Here's a group that could not have existed unless the geniuses at the largest record company in the world (whatever Universal/MCA/Seagram's is calling itself these days) secured millions of startup dollars with a simple three-word pitch -- "ABBA teen group."
The label then dispatches a team of talent scouts to Stockholm, auditions more than 200 pubes, makes them sing a buncha ABBA songs, drills them with dance steps, and before you can say "SOS," they're bona fide recording artists with an album full of ABBA covers (set to an identical ravebeat) out on MCA. It's called The ABBA Generation, but that appellation actually refers to the old farts who thought up this Waterloo wet dream. The oldest A*Teen is Marie and she's only 17 -- just like the Dancing Queen!
Record companies have been manufacturing groups since the days of the Monkees, but at least Mike Nesmith had the balls to threaten bodily harm against "musical supervisor" Don Kirshner unless they were given some artistic control. MCA doesn't want some upstart that's gonna put his fist through the wall, but that also means ruling out anyone with real passion and anyone who might be able to write a song like Benny Andersson and Björn Ulvaeus -- members of the first ABBA generation. Nah, that would take years of searching and development, and these execs have Jacuzzis that need repairing now!
I spoke to A*Teen Dhani Lennevald on the phone just before the opening night of the group's American tour supporting Britney Spears. From what I could make of his nervous, broken English, he seemed a nice enough tyke, but frankly, I've chased off kids sitting on my car who had more chutzpah.
He had no answer for why there weren't any songs where he and Amit get to sing lead like Benny and Björn. Out of the 20 ABBA hits they recorded for the album, "Does Your Mother Know" wasn't even considered. Why not demand a number or two? Like "Face" and "Howling Mad" Murdock of The A-Team, it appears Dhani and Amit are the A*Teens' invisible members.
Occasionally, Amit will sit at a piano like Benny, and Dhani does get to strap on a guitar like Björn, although he admits, "I'm playing a bit of guitar but it's not very good." The rest of the time it's just "shuddup and dance."
For their part, blonde Marie and brunette Sara are a lot cuter than Agnetha and Anni-Frid were in their prime. Sadly, though, they don't share their predecessors' flair for atrocious outfits. Perhaps they were afraid of being confused with Bjorn Again, the sensationally campy ABBA tribute group that's been performing for more than a decade. On the plus side, these new girls share the old ABBA gal's curse of having to sing English phonetically (witness the "I wish I under-stewed" line in "SOS"). Unfortunately, they won't be performing my favorite English ABBA-ration "The Wiener Takes It All."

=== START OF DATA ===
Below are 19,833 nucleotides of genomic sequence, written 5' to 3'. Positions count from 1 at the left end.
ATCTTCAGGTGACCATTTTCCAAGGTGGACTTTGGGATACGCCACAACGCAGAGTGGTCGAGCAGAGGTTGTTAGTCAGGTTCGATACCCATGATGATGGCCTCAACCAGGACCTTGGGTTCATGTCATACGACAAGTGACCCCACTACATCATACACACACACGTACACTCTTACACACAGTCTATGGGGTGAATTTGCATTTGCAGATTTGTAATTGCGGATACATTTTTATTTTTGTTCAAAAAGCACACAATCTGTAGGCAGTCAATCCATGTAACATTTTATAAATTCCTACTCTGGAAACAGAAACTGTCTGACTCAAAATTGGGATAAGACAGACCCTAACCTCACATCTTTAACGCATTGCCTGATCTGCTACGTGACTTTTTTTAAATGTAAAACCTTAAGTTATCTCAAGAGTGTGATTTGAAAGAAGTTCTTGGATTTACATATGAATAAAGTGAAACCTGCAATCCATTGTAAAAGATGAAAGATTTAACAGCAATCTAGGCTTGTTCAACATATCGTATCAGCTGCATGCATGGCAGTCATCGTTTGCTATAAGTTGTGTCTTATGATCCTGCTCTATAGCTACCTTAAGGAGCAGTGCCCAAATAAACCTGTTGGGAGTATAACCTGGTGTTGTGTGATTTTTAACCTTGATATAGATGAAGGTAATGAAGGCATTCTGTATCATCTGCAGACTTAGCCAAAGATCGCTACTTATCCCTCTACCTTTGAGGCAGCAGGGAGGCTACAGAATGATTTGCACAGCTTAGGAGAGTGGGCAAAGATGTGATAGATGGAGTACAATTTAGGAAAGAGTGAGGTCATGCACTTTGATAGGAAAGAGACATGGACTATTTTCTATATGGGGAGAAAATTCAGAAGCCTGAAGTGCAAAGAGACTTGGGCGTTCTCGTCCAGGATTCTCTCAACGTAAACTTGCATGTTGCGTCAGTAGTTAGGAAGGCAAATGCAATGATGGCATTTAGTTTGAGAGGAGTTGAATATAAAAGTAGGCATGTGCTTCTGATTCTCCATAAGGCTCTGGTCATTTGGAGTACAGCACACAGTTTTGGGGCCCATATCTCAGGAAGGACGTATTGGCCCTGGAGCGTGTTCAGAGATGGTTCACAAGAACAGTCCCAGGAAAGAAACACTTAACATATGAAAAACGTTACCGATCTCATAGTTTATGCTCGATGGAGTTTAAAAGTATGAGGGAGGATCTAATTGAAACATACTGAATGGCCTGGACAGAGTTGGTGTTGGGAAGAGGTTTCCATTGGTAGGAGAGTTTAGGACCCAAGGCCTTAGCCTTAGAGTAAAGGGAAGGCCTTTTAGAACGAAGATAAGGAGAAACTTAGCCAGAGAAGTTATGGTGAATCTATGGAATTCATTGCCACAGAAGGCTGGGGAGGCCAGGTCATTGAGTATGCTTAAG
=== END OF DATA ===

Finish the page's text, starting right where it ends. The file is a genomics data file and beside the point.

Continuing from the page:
It didn't take much imagination to transfer ABBA's discofied hits to rave beats -- you barely have to readjust the metronome. However, we're spared from hearing a pulsing "Fernando" on crystal meth, since ballads were eliminated from the A*Teens' diet completely. But in doing so, they've lost much of the essence of what made ABBA world-famous -- the same way the Stars on 45's early '80s medley gave us a disco-lobotomized view of the Beatles, Stones and even the Archies.
After a while, the block harmonies and chipper voices begin to grate and sound like the Muppet Babies, another heinous knockoff of a once-good idea.
To the A*Teens' credit, they did manage to dig up a chestnut that's not on either volume of ABBA's Greatest Hits. "One of Us" has a slight reggae groove that sounds like it could've been a hit for Ace of Base.
Remember them? They're the Swedish quartet that had three Top Five hits and a multiple-platinum selling album six years ago, but are now without a record deal because they're too old. That's probably who the A*Teens will be covering next, so they won't have to become the B*Teens and do all Bananarama songs.
According to Dhani, the A*Teens' second album, featuring all original songs, is in the can. But if The ABBA Generation sells even a tenth of what The Sign sold in 1994, don't think for a minute that the Universal brain trust won't scrap it in favor of another platter of ABBA reduxes. Like the songs say -- "What's the Name of the Game?" -- "Money Money Money."
That's why I don't feel bad when I ask you to resist these Swedish counterfeiters. Don't worry about causing any great psychological damage by not buying their record. Sure, they're kids, but they're resilient and Swedish, so chances are they'll always get laid.
Look instead at the bigger picture -- you'll be sending an important no-thank-you-for-this-music message to the major record labels. Maybe you'll spare some poor alternative rock group from having to record an album of R.E.M. retreads before they're allowed to come up with something on their own.
Then phony ABBAmania will have really bitten the dust.